Mrs. Shiweda says that she found the courage to move closer to the bodies in
an attempt to recognize some of the dead, however the faces of the dead
had been burnt (intentionally?) by flames and were mostly unidentifiable.
However she did recognize two of the Plan fighters who had been operating in the
area for a number of years. She knew them by their combat names as ''Ndawedapo''
Eyewitnesses stated that Koevoet soldiers brought the bodies of five soldiers who had been killed in the battle at Okahenge (about 10 km north-east of Ondeshifiilwa) to be buried with those at Ondeshifiilwa. This brought the number of bodies to twenty-one.
These bodies were wrapped up in army tents and dragged along the ground behind Caspirs to the burial site. The community were shocked and pained by the fact that whilst the South Africans immediately flew out their dead and wounded by helicopter to the mortuary or the hospital the bodies of the Plan fighters who died at Ondeshifiilwa were left lying on the ground, unburied, for four days.
The community was scared to bury the bodies of the dead because of the continuing presence of South African security forces. However, following day prominent members of the village held a meeting and decided that they should bury their sons, whatever the consequences might be. Because of the decomposed state of the bodies it was decided to bury the twenty-one men in a single mass grave at the site where they lay and this was done on Wednesday, April 5.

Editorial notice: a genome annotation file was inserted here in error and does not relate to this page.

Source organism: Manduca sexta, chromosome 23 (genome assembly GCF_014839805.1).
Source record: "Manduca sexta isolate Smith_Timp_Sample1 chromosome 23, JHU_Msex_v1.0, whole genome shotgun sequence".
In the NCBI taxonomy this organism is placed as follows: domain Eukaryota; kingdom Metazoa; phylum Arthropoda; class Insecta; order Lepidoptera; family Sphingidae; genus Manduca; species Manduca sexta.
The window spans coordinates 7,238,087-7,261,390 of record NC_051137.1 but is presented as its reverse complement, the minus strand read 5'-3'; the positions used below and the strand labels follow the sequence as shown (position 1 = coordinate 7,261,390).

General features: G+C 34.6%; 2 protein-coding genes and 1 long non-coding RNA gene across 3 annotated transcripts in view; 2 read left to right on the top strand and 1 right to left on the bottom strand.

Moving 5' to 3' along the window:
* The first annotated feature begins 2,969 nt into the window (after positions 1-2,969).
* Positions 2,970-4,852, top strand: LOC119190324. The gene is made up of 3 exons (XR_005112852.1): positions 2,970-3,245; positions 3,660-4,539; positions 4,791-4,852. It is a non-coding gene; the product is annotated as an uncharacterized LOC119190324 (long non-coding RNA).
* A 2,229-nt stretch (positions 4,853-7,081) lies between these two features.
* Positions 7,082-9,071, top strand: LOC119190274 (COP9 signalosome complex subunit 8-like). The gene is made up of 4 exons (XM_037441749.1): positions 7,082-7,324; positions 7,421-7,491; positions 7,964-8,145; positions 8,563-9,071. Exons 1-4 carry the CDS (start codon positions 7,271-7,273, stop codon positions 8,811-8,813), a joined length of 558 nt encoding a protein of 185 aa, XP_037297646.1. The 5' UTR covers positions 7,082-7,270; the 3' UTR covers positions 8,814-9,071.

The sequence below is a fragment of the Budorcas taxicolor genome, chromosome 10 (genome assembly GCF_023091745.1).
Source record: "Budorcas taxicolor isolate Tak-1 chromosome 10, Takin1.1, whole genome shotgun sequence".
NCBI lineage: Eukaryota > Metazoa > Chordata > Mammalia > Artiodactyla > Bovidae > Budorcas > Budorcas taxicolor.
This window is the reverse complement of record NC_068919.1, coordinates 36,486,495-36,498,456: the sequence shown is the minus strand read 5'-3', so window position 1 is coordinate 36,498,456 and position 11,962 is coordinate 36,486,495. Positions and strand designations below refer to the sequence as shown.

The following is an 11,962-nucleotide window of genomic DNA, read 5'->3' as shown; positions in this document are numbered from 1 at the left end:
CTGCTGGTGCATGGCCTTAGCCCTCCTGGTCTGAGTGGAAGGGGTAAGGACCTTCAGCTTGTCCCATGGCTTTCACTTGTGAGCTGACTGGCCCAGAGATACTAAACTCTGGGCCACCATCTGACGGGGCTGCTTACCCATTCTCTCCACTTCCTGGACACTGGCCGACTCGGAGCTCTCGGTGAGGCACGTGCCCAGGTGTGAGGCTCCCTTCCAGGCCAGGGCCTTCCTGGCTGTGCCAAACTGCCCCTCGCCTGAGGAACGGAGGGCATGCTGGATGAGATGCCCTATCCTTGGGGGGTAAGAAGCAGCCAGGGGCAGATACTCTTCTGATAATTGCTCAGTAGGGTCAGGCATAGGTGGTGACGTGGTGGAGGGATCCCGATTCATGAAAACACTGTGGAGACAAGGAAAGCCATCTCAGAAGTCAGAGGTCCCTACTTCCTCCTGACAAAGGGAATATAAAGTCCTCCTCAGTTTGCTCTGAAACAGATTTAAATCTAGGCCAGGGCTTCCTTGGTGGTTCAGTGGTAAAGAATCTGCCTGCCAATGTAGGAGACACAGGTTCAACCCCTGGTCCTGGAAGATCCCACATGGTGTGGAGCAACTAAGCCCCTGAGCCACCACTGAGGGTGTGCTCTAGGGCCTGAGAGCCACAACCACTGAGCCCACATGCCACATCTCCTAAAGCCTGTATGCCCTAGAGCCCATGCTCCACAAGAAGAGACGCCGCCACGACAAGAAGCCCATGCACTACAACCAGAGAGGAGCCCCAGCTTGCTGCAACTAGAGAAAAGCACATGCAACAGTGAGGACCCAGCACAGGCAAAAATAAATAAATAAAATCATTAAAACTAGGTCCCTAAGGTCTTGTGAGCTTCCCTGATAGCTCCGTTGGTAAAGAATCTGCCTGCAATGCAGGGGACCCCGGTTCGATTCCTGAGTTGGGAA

The villagers explained that one other Plan fighter had been badly wounded during the battle and had hidden in the bush with a terrible stomach wound. He was a young man, less than twenty years of age, and staggered into one of the homes the night after the battle. He needed hospital treatment, but because of the South African patrols it was impossible to move freely at night and, by the morning, he had passed away. The community buried him in the field next to the home where he died. However, before he died he had bravely told the community the names of his parents and the village where he had grown up. The family were therefore informed of his death and able to visit his grave.
Two weeks after the burial the bodies in the mass grave were exhumed in the
presence of the United Nations and journalists. Whilst the aim of the exhumation
was to investigate the cause of death of the soldiers the community noted that,
once again, the bodies were left lying on the ground and had to be reburied
again by the local community - a task that left many people feeling sick and
unable to eat. A military history of the liberation struggle in Namibia has yet
to be written and few contemporary written documents from the struggle are
available to historians.
The SADF allegedly shredded a lot of their material before withdrawing from Namibia and Swapo's own archives have not been deposited in the National Archives of Namibia. However, the story of Ondeshifiilwa shows the extent to which the history of the war can be reconstructed from the memories of individuals and communities about their own harsh experiences. Indeed each of us can contribute to the future writing of the history of the liberation struggle by recording or writing down our own personal experiences and depositing them in the National Archives of Namibia.